“Through struggle comes a lot of yummy—a lot of deliciousness,” said Marcus Samuelsson of putting his life story onto paper for his new memoir, Yes, Chef. Born in Ethiopia, raised in Sweden, and catapulted into chef stardom in New York, Samuelsson’s journey is a page-turner. At age three, he left his birthplace of Ethiopia, where his mother had recently died of tuberculosis, a disease he also had and overcame, to live with an adoptive Swedish family. At age 16, charged with culinary inspiration from his grandmother Helga’s kitchen, he set his sights on becoming a chef. At age 24, after landing in New York and taking over the kitchen at Aquavit, he was awarded a three-star rating from then New York Times restaurant critic Ruth Reichl. Today, he’s the chef and restaurateur behind Harlem’s Red Rooster and a newly minted author embarking on a cross-country book tour. First stop: the Hamptons. In advance of a celebratory book dinner at Solé East this Saturday, we spoke with Samuelsson about writing, cooking, and the East End.
What time period of your life does the book cover?
MARCUS SAMUELSSON: My whole life, from when I was born to where I am today; coming from Ethiopia to being raised in Sweden to having the opportunity to cook at the White House to opening Red Rooster in Harlem.
You had a very diverse upbringing—born in Ethiopia, raised in Sweden. What about that most inspires you as a chef today?
MS: The fact that we cooked together as a family. My grandmother’s house was almost like a little factory—you have to pickle, you have to preserve. She taught me how to butcher a chicken, how to clean a cod. We were a mixed family: my cousins are Korean, my aunt is Jewish, my parents are white, I’m black. So our dinner table was also preparation for the world. The meatballs that I did when I was eight are the same meatballs I do now at Rooster.
When did you find the time to write this book and how long did it take?
MS: I’m a chef first so I had to write it when I could, and then in the middle of that I had to open Red Rooster, which was a big commitment. It was good to write a little bit and put it down, write a little bit and put it down. Life happens, right? I got married in between, I found my biological father. It wasn’t just sitting down and writing. It was reflecting on all of this and adding to it in a compelling way.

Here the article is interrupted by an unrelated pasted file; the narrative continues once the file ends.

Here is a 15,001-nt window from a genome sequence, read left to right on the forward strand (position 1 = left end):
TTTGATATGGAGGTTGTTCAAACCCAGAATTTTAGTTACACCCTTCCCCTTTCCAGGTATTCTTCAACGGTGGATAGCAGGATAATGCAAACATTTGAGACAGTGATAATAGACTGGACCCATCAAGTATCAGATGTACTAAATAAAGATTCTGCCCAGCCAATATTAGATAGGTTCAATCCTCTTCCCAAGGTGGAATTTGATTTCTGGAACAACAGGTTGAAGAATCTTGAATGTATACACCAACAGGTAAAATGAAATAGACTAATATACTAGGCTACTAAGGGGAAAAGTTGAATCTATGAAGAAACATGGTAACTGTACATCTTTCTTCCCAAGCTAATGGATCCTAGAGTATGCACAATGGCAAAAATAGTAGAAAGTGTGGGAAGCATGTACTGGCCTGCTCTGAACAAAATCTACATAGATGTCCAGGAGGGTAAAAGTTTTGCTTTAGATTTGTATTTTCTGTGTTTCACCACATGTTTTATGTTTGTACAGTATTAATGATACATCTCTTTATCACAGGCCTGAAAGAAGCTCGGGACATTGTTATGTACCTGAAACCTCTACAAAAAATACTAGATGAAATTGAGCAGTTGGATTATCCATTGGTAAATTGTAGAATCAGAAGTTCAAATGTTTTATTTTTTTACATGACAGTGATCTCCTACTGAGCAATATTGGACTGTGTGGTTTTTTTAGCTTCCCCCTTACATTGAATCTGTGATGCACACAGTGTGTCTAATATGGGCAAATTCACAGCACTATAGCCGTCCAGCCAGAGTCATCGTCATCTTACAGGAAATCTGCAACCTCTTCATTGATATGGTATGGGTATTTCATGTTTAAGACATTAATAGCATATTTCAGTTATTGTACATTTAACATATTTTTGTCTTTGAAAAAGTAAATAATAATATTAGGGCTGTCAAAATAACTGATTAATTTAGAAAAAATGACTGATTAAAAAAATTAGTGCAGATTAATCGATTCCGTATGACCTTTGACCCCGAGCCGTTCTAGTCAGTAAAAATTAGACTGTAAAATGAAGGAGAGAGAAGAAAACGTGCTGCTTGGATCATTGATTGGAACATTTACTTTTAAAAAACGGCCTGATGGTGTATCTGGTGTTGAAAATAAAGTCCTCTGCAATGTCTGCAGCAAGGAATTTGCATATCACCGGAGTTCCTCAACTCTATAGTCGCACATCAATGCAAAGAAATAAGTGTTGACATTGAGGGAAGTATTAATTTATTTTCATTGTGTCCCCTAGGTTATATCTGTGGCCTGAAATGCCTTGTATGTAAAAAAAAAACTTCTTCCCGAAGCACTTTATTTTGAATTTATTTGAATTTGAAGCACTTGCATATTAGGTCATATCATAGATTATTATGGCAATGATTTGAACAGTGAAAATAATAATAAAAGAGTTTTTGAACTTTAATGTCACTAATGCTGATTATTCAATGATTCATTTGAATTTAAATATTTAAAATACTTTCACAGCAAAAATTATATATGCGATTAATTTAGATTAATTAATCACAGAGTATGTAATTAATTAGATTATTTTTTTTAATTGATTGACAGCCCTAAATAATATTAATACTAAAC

How often do you go out to the Hamptons?
MS: A couple of times a summer. I love it. It’s nice to be close to the water. I always do Chefs and Champagne with the James Beard Foundation.
What do you get up to in your free time out East?
MS: I love going to antique shops—I love vintage—and maybe going out for lobster rolls on the way to Montauk. I also like to grill, run on the beach, go to the wineries, and pick up fresh strawberries and corn.
What do you have planned for this Saturday’s dinner at Solé East?
MS: A four-course menu that is based on Sweden and New York, with some nice African touches. It’s our first tasting event, so it’s going to be a lot of fun.
To purchase tickets for Marcus Samuelsson’s book release dinner at The Backyard Restaurant at Solé East on Saturday, June 30, email email@example.com
June 26, 2012
Home to the legendary $75 per pound lobster salad (light, barely dressed, and tossed with capers and dill), Loaves & Fishes Gourmet Takeout is an East End institution. In addition to deli cases stocked with ripe cheeses, tuna niçoise, gorgeous deviled eggs, and an array of picnic perfect prepared dishes, the small shop brims with just-baked pastries, pies, and breads.
Follow your nose and look to the right as you enter. There you'll find fresh croissants cooling off in the open window separating kitchen and storefront. Buttery and golden, with countless flaky layers, these croissants demand to be devoured on the spot. Next, focus your attention on shelves of fresh bread and the cake counter, where there’s usually a fragrant fresh strawberry and buttercream cake. There are also moist, dark chocolate cakes, if strawberry isn’t your thing. And behind the register there’s a frozen Key lime pie that’ll knock your socks off.
Headed to a party? Pick up the best summer hostess gift of all: A trio of glossy apricot, plum, and peach tartlets. For your upcoming Fourth of July festivities, go for the patriotic blueberry-strawberry fruit crumble. Top with a big scoop of vanilla ice cream and you have red, white, and blue dessert perfection. 50 Sagg Main Road, Sagaponack, 537-0555
—KATHY YL CHAN